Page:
I'm jealous of the lucky fans who will line the roads of Missouri in the next several days. This is, however, an inaugural race. Along with the young Tour of California, perhaps we're seeing a resurgence of stage racing in America. Maybe without the cycling landscape here dominated by how well Discovery will do, new faces and teams will emerge, bringing with them younger, more eager fans.
The Triathlon One O One series, which began this past May in Bradenton, Florida, has been canceled. Their website, www.trioneoone.com shows only the following text:
Billed on its website as "bringing a new brand of world class long-distance racing to the multisport world," the series sought to fill the gap between the Ironman and half-Iron distances. Each race offered a $50,000 prize purse, with $10,000 going to the first place finisher in each gender. The series finale in The Woodlands, Texaspreviously scheduled for Novemberwas offering a $150,000 purse.
No other information on why the series ended was readily available. The site had previously postponed a race in Halifax, originally scheduled for this September. The announcement on the website read:
"IMPORTANT: Triathlon One O One regrets that this year's Triathlon One O One Halifax event has been postponed until August 31st, 2008. The reason for the postponement is due to a recent resignation by our local race management company several days ago."
Whether the series is truly canceled or just on hiatus is still to be determined. The news does raise a few questions, however: Can a series of national long-distance races not under the Ironman umbrella compete with the globally-recognized brand? Are triathletes, both professionals and age-groupers alike, more likely to sign up for a race because of potential prize money or because of other factors that characterize a race?
While the initial Bradenton race was met with good reviews, the problems that plagued Tri One O One may suggest that a national series of races might be better served by starting off small as it cultivates regulars and grows within the triathlon community rather than exploding on the scene before bonking halfway through the season.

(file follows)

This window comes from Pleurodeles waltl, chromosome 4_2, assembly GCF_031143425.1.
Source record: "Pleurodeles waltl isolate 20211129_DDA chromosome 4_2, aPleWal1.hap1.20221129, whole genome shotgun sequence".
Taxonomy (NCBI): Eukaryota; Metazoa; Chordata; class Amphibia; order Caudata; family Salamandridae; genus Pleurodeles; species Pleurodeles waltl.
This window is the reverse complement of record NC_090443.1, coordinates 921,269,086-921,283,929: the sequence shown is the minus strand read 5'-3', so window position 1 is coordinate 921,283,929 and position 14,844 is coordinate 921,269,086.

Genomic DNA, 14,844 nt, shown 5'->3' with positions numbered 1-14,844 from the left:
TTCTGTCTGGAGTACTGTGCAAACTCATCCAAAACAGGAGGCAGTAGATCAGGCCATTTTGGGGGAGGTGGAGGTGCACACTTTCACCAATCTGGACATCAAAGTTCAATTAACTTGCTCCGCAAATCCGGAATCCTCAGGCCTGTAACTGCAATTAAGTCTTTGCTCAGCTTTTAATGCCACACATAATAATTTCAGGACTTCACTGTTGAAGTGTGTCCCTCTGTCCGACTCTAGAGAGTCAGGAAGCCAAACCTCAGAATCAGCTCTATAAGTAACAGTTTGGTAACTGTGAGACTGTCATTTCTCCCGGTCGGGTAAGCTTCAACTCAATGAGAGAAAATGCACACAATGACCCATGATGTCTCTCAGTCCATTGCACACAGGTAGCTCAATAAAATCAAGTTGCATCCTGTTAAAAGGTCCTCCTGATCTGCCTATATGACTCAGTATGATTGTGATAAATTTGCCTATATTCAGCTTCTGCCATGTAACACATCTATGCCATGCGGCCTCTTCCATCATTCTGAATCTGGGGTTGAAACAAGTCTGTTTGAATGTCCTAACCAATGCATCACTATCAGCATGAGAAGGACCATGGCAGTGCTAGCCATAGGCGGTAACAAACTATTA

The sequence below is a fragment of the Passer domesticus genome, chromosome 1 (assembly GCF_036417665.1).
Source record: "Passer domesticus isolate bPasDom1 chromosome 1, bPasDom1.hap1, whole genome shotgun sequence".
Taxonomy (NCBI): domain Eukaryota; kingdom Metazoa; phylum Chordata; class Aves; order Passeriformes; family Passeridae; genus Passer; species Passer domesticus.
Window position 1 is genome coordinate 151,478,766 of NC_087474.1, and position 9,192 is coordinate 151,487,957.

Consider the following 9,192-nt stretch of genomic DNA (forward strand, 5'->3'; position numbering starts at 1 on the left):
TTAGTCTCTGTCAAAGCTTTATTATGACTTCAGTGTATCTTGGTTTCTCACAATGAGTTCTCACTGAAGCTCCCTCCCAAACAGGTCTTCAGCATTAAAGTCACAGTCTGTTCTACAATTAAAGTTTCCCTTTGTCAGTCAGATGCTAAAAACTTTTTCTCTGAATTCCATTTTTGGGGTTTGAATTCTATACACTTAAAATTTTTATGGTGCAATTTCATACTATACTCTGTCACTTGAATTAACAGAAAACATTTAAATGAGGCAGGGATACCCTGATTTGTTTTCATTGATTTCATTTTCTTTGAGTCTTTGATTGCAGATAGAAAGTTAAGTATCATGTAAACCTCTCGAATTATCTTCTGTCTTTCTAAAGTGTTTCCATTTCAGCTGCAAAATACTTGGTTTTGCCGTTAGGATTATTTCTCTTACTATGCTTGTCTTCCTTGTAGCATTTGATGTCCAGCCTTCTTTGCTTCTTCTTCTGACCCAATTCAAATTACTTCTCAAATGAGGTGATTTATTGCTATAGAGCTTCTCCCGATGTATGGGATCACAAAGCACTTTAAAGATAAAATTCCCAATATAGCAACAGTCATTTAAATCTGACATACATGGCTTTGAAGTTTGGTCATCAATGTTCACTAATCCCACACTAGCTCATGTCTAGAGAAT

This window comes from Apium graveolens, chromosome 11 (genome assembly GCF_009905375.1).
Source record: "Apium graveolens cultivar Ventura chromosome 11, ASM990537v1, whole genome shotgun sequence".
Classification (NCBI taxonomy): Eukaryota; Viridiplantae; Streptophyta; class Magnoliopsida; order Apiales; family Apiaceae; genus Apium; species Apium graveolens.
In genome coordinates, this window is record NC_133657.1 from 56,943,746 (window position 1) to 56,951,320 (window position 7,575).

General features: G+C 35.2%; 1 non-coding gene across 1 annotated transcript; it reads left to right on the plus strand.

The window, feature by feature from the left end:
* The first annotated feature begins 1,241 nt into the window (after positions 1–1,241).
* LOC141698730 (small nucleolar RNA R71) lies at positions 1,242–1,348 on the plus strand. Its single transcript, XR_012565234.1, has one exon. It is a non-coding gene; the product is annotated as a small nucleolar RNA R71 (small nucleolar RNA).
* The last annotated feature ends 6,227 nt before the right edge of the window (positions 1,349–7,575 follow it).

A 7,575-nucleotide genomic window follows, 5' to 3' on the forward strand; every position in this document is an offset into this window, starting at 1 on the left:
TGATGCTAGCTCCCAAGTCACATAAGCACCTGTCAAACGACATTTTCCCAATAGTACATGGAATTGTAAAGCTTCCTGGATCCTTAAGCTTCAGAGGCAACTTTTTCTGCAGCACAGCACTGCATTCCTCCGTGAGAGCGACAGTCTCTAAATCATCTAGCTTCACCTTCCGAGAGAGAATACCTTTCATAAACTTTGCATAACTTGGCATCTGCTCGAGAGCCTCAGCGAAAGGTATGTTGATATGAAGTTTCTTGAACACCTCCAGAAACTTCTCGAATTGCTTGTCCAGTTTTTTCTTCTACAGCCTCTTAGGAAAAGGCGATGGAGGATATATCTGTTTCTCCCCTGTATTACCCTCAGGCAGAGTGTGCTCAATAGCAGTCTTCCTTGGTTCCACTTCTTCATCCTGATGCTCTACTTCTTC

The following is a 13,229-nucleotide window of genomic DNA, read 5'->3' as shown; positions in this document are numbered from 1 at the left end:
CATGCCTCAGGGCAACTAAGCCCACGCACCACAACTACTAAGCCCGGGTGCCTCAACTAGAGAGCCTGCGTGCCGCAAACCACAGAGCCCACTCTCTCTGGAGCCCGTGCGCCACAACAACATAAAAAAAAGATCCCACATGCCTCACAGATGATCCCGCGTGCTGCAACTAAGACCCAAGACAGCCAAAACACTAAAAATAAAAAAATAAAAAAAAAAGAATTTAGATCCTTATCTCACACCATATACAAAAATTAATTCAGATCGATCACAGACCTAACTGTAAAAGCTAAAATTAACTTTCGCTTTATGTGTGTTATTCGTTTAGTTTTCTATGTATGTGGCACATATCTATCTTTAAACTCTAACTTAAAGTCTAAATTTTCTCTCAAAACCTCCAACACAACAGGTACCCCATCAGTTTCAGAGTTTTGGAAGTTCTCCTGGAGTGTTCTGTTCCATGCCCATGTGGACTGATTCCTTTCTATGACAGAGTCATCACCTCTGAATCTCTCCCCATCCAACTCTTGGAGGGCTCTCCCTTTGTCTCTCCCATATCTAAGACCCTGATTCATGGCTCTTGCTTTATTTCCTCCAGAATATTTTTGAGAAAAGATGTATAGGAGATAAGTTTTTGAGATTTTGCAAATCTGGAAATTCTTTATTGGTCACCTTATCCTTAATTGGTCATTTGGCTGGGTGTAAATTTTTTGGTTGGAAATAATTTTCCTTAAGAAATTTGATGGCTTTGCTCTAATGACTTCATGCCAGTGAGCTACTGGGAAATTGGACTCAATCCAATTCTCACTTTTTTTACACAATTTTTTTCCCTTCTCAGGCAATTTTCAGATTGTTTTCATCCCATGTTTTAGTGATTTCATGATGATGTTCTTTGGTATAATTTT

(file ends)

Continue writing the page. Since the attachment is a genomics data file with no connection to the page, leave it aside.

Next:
The Life Time Fitness Triathlon Series is more a collective of nationally prominent Olympic-distance races than a schedule of races born of one company. But for long-distance tri's, one has few choices outside of Ironman sponsored races. The question remains, does this benefit the sport?
Dan Sheret, who is attempting to cycle around the world, dipped the front wheel of his bicycle into the Pacific Ocean on August 16 after pedaling 4,120 miles across the country.
Sheret is an amputee who is riding to raise awareness for Clear Path International’s work with landmine and bomb survivors. Sponsored by the Toyota-United Pro Cycling Team, he began his trip in Washington, D.C. escorted by Toyota-United riders Henk Vogels and Ivan Stevic. During the journey, Sheret stopped several times for media appearances, including an interview with CNN's Larry King.
Sheret leaves September 3 for the United Kingdom to begin the second part of his 16,000-mile Ability Trek 2007.
“I am going to trade the bike for my kayak and spend a couple of days on a beach eating crab and oysters,” Sheret said from his North Carolina home last week. More info on the ride can be found at www.abilitytrek.org .
Today, August 8th, begins the one-year countdown to the 2008 Olympics Games in Beijing, China. Spending more money than any other host city ever, Beijing's venues are nearly ready for competition, with several staging test events in the next six months. To say that China is excited to show itself off to the world would be an understatement.
Fans of the Olympics should also be excited to learn that NBC will broadcast over 3,600 hours of coverage. The majority of it will be available via live streaming video online, a first for American viewers. This amount of coverage is more than the total of all previous Summer Games combined. Prime-time coverage will feature live swimming, gymnastics and beach volleyball.
For anybody looking for something a little more uplifting in the cycling world than the news coming out of France, tune in to "Larry King Live" on CNN Friday, July 27 (9pm ET, 6pm PT).
A segment called "Against All Odds" will feature Daniel Sheret, an endurance cyclist and below-the knee amputee attempting an around-the-world trip to raise money and awareness for Clear Path International and their work with landmine and bomb survivors. Sheret, who is sponsored by the Toyota-United Pro Cycling Team, left Washington, D.C. on June 1. He is currently finishing up his trip across America in California.